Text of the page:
"Challenge of Whiperette"
"Ransom of Olga Gottmann"
Writer: Wilson Hill; Steve Perrin and Wilson Hill
Artists: Gordon Purcell & Terry Pallott;Henry Martinez;Mike Estlich(c)
The Flare revival continues with the super-hero's second issue. It's an opportune time since by judging by the Superman and Batman titles DC are attempting to rid themselves of super-heroes.
Fortunately, Heroic still has Eos--the Greek Goddess of the Dawn--in the incarnation of Terri Faren also known as Flare. This issue shows Terri becoming closer with the police officer introduced last issue. Things seem to move fast, but none of this evolution seems unnatural or unwarranted, and hey, how about that? Another female super-hero who actually enjoys sex and doesn't get killed because of it? I sound bitter don't I? Things are changing. Very slowly like a wasp swimming in amber, but they are changing. Terri incidentally has a brain and isn't merely defined by sex or tease. The lady is furthermore as powerful as a Greek goddess should be.
While last issue's plot was more by the numbers to showcase and reintroduce, this issue of Flare relies upon the character's history--and how nice of the creative team to present an interesting, quick and painless Flare timeline between the two stories--as well as a finely honed honest wit. Man, do I miss wit.
This issue the unctuous villain hires somebody who has a history with Flare to snuff out her light permanently. Whiperette--no, seriously--appears to repeat the mistake of her brother Ultra-Lash--seriously, that's his name--whom Flare some time ago blasted to the pokey. Flare treats her as the loser villain she seems to be. However, Hill isn't finished with the villain quite yet and this leads to a smart, original twist at the end of the tale.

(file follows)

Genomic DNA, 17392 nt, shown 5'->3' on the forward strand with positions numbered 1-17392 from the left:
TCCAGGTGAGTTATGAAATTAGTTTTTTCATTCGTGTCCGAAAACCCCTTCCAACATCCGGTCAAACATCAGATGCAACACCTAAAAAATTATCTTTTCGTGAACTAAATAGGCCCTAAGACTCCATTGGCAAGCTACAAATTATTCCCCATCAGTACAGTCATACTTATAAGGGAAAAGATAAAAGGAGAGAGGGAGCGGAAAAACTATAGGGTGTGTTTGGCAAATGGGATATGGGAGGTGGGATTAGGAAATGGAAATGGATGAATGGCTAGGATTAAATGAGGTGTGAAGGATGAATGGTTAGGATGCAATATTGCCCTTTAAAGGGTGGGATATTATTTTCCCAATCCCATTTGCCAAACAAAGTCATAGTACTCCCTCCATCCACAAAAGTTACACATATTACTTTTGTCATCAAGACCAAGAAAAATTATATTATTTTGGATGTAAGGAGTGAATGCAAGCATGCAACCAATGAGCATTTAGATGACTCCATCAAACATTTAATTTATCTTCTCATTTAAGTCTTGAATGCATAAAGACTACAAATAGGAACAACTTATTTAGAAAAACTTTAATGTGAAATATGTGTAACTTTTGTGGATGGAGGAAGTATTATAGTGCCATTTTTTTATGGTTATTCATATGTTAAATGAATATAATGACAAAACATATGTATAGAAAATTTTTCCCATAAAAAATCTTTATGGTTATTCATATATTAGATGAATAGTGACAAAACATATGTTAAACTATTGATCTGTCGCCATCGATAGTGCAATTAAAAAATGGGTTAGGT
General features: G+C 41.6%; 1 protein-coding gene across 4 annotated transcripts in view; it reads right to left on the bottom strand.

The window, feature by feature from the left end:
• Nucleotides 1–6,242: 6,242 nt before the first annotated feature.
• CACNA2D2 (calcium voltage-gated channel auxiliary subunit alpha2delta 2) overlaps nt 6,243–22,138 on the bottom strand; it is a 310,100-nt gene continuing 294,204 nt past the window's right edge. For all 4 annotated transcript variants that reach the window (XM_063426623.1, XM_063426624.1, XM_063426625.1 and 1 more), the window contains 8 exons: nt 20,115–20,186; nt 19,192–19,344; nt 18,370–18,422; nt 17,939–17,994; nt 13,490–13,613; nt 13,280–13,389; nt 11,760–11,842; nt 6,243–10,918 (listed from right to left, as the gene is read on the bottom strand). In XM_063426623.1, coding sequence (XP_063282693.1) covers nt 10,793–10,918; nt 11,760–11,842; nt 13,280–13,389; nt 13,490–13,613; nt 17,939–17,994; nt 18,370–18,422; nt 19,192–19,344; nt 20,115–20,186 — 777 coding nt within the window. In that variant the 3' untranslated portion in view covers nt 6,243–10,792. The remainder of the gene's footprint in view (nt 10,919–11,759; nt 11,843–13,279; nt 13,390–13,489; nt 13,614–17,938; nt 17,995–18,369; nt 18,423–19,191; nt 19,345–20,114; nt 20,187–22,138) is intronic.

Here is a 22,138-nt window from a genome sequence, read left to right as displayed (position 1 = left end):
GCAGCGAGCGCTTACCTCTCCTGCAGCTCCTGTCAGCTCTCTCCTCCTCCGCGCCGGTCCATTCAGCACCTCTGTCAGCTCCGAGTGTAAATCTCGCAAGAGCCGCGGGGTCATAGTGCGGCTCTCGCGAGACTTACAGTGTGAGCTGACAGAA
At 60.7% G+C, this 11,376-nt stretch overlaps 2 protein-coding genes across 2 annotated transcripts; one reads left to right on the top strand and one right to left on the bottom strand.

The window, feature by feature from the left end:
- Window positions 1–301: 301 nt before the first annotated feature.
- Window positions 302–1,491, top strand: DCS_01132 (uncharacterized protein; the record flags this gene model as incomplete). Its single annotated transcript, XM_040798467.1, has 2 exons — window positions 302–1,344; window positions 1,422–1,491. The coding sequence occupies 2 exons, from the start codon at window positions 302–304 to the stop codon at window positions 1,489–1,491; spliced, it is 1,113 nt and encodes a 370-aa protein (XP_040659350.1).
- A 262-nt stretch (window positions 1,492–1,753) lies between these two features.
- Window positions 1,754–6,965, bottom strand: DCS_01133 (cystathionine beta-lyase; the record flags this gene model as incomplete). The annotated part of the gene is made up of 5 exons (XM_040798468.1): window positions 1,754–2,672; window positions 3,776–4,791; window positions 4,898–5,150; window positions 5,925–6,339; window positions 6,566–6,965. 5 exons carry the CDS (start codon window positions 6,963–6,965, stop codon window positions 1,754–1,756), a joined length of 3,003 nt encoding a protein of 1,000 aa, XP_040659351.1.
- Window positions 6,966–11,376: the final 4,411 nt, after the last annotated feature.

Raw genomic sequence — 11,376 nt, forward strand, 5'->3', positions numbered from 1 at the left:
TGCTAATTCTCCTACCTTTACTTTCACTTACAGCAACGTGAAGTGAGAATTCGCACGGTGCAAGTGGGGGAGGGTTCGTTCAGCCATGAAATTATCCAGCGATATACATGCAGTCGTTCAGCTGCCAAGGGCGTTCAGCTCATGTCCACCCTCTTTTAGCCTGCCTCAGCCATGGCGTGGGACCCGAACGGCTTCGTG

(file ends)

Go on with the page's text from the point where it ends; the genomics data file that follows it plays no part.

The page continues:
Rendered by Gordon Purcell and Terry Pallot, the title character exhibits exquisite anatomy and action-packed displays of power. This is everything you would want in a super-hero book. Faces are as motile as players, and the settings are as full and richly textured as the fashion displayed.
Sparkplug, Flare's younger sister, electrifies the back up story with a captivating personality. The fun, wry plotting and an ear for dialogue portrays her well as an intelligent, experienced Germanic hero. This attention to international culture can also be found in the first story when the South American character plausibly objects to the United States' monopoly over being American.
While last issue I found the backup artist's work somewhat lacking. This issue marks a strong improvement that sports different camera angles and quick but sturdy panels capturing a sharp story.
A double pleasure of female heroics that merits your attention, Flare is an entertaining super-hero book that wants to be a super-hero book. Nobody has any reason to be embarrassed here.
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